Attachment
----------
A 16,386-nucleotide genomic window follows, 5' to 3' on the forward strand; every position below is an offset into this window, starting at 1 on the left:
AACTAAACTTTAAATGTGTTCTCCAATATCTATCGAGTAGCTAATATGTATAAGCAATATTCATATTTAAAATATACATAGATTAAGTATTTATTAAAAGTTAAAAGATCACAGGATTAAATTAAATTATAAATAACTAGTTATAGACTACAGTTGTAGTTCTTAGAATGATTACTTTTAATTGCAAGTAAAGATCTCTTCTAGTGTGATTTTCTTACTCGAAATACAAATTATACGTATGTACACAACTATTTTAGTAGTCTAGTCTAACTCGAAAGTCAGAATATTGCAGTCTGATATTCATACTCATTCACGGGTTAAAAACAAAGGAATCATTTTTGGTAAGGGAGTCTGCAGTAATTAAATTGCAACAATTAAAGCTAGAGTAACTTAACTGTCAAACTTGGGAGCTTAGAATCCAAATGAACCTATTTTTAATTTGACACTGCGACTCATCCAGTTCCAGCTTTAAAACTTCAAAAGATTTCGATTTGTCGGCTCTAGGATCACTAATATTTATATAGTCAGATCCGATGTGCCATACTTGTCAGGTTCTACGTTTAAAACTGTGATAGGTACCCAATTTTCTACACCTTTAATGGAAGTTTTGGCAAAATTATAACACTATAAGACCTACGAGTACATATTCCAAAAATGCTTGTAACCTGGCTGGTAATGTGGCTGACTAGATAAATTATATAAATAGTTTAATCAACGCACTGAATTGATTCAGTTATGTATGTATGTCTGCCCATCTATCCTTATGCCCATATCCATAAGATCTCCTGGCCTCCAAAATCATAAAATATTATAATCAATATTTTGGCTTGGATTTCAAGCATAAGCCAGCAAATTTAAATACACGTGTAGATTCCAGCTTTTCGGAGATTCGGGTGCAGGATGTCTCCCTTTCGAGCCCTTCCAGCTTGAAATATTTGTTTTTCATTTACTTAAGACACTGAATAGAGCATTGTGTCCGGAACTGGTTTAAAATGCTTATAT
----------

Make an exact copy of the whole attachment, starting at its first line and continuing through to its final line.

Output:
A 16,386-nucleotide genomic window follows, 5' to 3' on the forward strand; every position below is an offset into this window, starting at 1 on the left:
AACTAAACTTTAAATGTGTTCTCCAATATCTATCGAGTAGCTAATATGTATAAGCAATATTCATATTTAAAATATACATAGATTAAGTATTTATTAAAAGTTAAAAGATCACAGGATTAAATTAAATTATAAATAACTAGTTATAGACTACAGTTGTAGTTCTTAGAATGATTACTTTTAATTGCAAGTAAAGATCTCTTCTAGTGTGATTTTCTTACTCGAAATACAAATTATACGTATGTACACAACTATTTTAGTAGTCTAGTCTAACTCGAAAGTCAGAATATTGCAGTCTGATATTCATACTCATTCACGGGTTAAAAACAAAGGAATCATTTTTGGTAAGGGAGTCTGCAGTAATTAAATTGCAACAATTAAAGCTAGAGTAACTTAACTGTCAAACTTGGGAGCTTAGAATCCAAATGAACCTATTTTTAATTTGACACTGCGACTCATCCAGTTCCAGCTTTAAAACTTCAAAAGATTTCGATTTGTCGGCTCTAGGATCACTAATATTTATATAGTCAGATCCGATGTGCCATACTTGTCAGGTTCTACGTTTAAAACTGTGATAGGTACCCAATTTTCTACACCTTTAATGGAAGTTTTGGCAAAATTATAACACTATAAGACCTACGAGTACATATTCCAAAAATGCTTGTAACCTGGCTGGTAATGTGGCTGACTAGATAAATTATATAAATAGTTTAATCAACGCACTGAATTGATTCAGTTATGTATGTATGTCTGCCCATCTATCCTTATGCCCATATCCATAAGATCTCCTGGCCTCCAAAATCATAAAATATTATAATCAATATTTTGGCTTGGATTTCAAGCATAAGCCAGCAAATTTAAATACACGTGTAGATTCCAGCTTTTCGGAGATTCGGGTGCAGGATGTCTCCCTTTCGAGCCCTTCCAGCTTGAAATATTTGTTTTTCATTTACTTAAGACACTGAATAGAGCATTGTGTCCGGAACTGGTTTAAAATGCTTATAT